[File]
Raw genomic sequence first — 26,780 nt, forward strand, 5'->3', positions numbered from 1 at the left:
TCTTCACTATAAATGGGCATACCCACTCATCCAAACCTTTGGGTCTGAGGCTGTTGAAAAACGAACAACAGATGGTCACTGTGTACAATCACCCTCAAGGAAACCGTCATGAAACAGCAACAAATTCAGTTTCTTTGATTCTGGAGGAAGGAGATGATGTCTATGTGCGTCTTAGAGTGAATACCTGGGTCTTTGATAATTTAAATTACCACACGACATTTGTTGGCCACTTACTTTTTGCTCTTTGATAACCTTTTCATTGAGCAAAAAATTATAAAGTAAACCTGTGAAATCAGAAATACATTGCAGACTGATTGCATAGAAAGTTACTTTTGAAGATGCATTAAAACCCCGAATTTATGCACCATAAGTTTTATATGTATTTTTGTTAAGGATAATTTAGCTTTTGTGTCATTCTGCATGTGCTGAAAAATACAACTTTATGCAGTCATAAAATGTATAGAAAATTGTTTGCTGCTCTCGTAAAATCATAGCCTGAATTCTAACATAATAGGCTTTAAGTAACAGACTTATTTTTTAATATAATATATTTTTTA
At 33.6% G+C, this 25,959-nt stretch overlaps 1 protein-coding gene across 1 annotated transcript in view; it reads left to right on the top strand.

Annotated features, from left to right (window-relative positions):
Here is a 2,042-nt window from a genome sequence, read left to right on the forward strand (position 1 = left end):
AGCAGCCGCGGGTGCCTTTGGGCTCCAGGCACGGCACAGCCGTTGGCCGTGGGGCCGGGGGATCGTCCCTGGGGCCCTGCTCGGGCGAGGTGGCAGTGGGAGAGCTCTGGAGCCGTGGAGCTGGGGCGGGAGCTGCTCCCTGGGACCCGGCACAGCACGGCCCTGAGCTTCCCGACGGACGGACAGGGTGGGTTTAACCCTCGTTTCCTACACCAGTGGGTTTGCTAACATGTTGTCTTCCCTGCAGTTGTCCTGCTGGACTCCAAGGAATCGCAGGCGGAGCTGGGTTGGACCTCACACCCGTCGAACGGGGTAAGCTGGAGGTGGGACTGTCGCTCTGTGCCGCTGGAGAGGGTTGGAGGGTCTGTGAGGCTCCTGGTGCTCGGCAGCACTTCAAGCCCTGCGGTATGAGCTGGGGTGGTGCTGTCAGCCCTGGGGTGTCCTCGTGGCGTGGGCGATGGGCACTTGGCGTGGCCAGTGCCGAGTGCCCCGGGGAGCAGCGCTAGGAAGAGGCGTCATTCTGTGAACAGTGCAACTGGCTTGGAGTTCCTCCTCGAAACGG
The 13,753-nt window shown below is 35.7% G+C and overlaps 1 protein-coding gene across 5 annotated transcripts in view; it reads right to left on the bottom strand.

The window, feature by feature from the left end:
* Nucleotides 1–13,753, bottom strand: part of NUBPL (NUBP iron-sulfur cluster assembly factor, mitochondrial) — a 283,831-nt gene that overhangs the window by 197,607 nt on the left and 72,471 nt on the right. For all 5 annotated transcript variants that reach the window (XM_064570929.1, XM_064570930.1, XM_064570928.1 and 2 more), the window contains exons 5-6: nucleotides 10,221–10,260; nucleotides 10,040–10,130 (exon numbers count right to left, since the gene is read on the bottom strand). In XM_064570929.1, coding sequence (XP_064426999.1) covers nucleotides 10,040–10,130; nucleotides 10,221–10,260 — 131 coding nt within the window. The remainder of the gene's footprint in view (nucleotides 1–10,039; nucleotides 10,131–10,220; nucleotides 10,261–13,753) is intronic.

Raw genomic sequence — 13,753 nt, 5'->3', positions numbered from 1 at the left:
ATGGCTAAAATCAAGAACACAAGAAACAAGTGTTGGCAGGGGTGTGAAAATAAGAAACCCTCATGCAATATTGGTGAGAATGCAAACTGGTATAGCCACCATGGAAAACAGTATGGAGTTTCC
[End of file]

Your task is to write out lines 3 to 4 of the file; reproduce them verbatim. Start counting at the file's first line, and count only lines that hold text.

At 33.6% G+C, this 25,959-nt stretch overlaps 1 protein-coding gene across 1 annotated transcript in view; it reads left to right on the top strand.

Annotated features, from left to right (window-relative positions):